After that intro credits sequence, a thief (Horacio Salinas) is lying in the streets with a face full of flies and openly soiling himself. A small man missing his hands comes over and cleans the thief's face with his stumps. A horde of children, all of them naked save for some green paint covering their genitals swarm in and pick up the thief. They place him on a wooden “T” and start to throw stones at him until he comes to and steps down, looking physically like the classic Western depiction of Christ. (IE. White skin, long brown hair, blue eyes, slender frame, etc.) The armless man shares a spliff with him and the two laugh and hug. The town they are centered in is not unlike a modern day version of the Western berg in EL TOPO. People march while holding up skinned and flayed lambs crucified on the cross, while white tourists gleefully take pictures and 8mm film of locals getting executed. (All of whom bleed blue, black and yellow hued blood.) One executioner starts raping an all too willing leggy blonde tourist, while her husband has the Thief hold a film camera so he can pose in front of his violated wife.
There's the Great Toad & Chameleon Circus which starts out adorably whimsical...at first. Several small chameleons are colorfully festooned like Aztec warriors standing very zen and regal among small replicas of the pyramids. It gets scary pretty quickly when the invading toads are introduced. The invaders are swamped in, eating, for real, some of the lizards. The ones not munching look pretty stressed and then the whole structure ends up exploding, revealing a nauseous amphibian and reptile death-a-go-go.
The Thief and his friend pass by the "Christs for Sale" stand, which features rows and rows of crucified Christ-figures, all ready and waiting for the capitalist dollar. The vendors have the Thief carry a large wooden cross for the excited tourists, then, later on, get him to chug a large bottle of alcohol. The method of their madness works, getting him good and passed out, all for the purpose to of making a mold of his body for more of their life-sized Christ statues. There's a perverse nod to the Pieta, with a vendor sporting bleached facial hair, make-up and feminine religious robes and hood, cradling the Thief. The Thief wakes up completely surrounded by the Christ statues literally created in his image and freaks out. Enraged, he whips the vendors and destroys most of the statues.
A group of prostitutes, all ranging in ages from the older end of middle-age to a little girl, plus a chimpanzee, pray in a church. Walking on the streets, an old man picks out the child, kisses her tiny hand, plucks out his false eye, then puts it into her hand and kisses her hand some more. You will never unsee this.
The Thief, carrying around one of the few intact Christ intact statues, ends up eating its face off and then sends the rest of the body into the air with an array of red and blue balloons. The prostitutes follow him all the way to a sky-high skinny orange brick building. Much like the first Master's building in EL TOPO, there is no proper front door. Instead of an entrance through the roof, this building has a circle at the very top. A large hook drops down from the entrance. Seeking gold, the Thief brushes off the food originally offered on it and is drawn up the building.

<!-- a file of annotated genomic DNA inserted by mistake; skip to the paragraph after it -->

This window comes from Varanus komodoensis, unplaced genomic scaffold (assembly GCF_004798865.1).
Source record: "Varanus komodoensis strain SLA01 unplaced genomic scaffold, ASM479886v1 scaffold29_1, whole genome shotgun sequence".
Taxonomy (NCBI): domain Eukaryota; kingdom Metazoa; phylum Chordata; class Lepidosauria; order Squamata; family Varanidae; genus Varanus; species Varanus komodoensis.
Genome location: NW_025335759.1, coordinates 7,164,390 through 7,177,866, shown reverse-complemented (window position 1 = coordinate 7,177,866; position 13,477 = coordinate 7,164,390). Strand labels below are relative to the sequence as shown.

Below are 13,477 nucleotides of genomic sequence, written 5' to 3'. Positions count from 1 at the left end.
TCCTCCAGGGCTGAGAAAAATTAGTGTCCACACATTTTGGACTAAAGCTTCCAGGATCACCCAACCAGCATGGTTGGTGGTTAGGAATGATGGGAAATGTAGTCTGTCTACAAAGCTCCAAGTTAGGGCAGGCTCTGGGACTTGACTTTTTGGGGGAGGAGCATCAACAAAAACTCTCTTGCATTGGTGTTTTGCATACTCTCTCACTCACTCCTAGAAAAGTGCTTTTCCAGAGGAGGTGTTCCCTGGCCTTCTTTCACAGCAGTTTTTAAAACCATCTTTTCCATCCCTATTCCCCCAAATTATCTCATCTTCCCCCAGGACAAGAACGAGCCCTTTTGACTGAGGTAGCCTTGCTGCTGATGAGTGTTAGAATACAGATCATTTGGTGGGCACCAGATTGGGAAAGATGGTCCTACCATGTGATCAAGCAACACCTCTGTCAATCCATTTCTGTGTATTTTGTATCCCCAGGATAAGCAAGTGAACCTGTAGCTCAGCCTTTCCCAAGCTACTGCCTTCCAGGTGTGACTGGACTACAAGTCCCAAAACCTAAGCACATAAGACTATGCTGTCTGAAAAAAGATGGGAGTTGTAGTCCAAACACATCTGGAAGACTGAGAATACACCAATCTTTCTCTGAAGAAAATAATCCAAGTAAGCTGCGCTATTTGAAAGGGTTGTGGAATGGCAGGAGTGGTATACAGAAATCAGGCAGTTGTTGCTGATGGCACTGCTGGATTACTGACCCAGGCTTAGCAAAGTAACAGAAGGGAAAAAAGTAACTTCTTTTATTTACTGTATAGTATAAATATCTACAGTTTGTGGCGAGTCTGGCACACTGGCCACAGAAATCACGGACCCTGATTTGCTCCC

Breaking through the white paper membrane greeting him, he arrives at a rainbow (or more accurately, perhaps, a chakra) hued labyrinth. At the end is the Alchemist, now clad in all white and sitting in a chair that has two white and black stuffed ram attached to it. Standing near him is a striking woman nude save for religious script written all over her body (appropriately known as The Written Woman) and a two-humped camel.
If things were strange before, they are about to get full tilt boogie, both for us and the Thief. A small blue octopus is removed from a lacerated large boil on the back of the Thief's neck and he is then bathed in a beautiful pool by the two while a baby hippo cries out. The Alchemist asks the Thief if he wants gold and he excitedly nods yes. The gold in question is created from the Thief's own excrement, showing the absolutely purest of alchemies. They enter a spinning room that has nine figures on the wall. In addition to the Thief and the Written Woman, there are seven people who will become the Thief's companions. The Alchemist tells him that they are "thieves like you" but instead of being poor common criminals, they include politicians, industrialists, etc. (The more things change, the more they stay the same.)
In a captivating array of sequences, we meet these companions. The first is Fon (Juan Ferrara) who is head of a textiles and beauty empire that was built by his father. The latter is still alive though now confined to a wheelchair. All of his major decision making is based on the dry/moist ratio in the nethers of his wife's mummified corpse. Fon makes a point to sleep with key workers in the factory, elevating them to secretaries and wives. (But only during working hours.) There's Isla (Adriana Page), a beautiful and androgynous woman who dresses like a man and is a weapons manufacturer. In addition to your standard bombs and guns, she also develops various types of biochemical weapons. There are specialized guns for the counter-culture, since "Young generations needs arms for its marches and sit-ins."
There are psychedelic shotguns and grenade necklaces, as well as weapons sporting an assortment of religious iconography. Klen (Burt Kleiner) is an artist who has a literal factory for his art, right down to employing an assembly line process approach. There's his biggest project, "The Love Machine." His beautiful wife stays at home playing piano in their mansion while he and his paid for lover (Re Debris aka Re Styles, who was a dancer, singer and cover model for some of The Tubes' most seminal work) plays around and tests his sexualized yet homogenized creations.